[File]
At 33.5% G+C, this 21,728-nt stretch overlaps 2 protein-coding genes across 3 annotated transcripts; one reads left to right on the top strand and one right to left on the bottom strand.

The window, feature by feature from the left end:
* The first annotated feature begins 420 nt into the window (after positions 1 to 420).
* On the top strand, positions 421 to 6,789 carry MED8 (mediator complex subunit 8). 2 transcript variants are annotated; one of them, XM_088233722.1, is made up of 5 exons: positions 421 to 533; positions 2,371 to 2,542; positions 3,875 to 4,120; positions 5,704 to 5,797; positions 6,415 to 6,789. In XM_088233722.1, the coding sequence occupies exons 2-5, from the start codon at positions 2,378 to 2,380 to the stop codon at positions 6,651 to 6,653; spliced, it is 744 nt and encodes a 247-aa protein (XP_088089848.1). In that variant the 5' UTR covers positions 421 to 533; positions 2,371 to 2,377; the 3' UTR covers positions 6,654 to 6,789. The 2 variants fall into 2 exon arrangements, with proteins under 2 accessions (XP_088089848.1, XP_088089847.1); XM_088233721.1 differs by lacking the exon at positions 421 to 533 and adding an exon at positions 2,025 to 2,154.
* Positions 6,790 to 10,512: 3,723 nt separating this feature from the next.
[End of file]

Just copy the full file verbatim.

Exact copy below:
At 33.5% G+C, this 21,728-nt stretch overlaps 2 protein-coding genes across 3 annotated transcripts; one reads left to right on the top strand and one right to left on the bottom strand.

The window, feature by feature from the left end:
* The first annotated feature begins 420 nt into the window (after positions 1 to 420).
* On the top strand, positions 421 to 6,789 carry MED8 (mediator complex subunit 8). 2 transcript variants are annotated; one of them, XM_088233722.1, is made up of 5 exons: positions 421 to 533; positions 2,371 to 2,542; positions 3,875 to 4,120; positions 5,704 to 5,797; positions 6,415 to 6,789. In XM_088233722.1, the coding sequence occupies exons 2-5, from the start codon at positions 2,378 to 2,380 to the stop codon at positions 6,651 to 6,653; spliced, it is 744 nt and encodes a 247-aa protein (XP_088089848.1). In that variant the 5' UTR covers positions 421 to 533; positions 2,371 to 2,377; the 3' UTR covers positions 6,654 to 6,789. The 2 variants fall into 2 exon arrangements, with proteins under 2 accessions (XP_088089848.1, XP_088089847.1); XM_088233721.1 differs by lacking the exon at positions 421 to 533 and adding an exon at positions 2,025 to 2,154.
* Positions 6,790 to 10,512: 3,723 nt separating this feature from the next.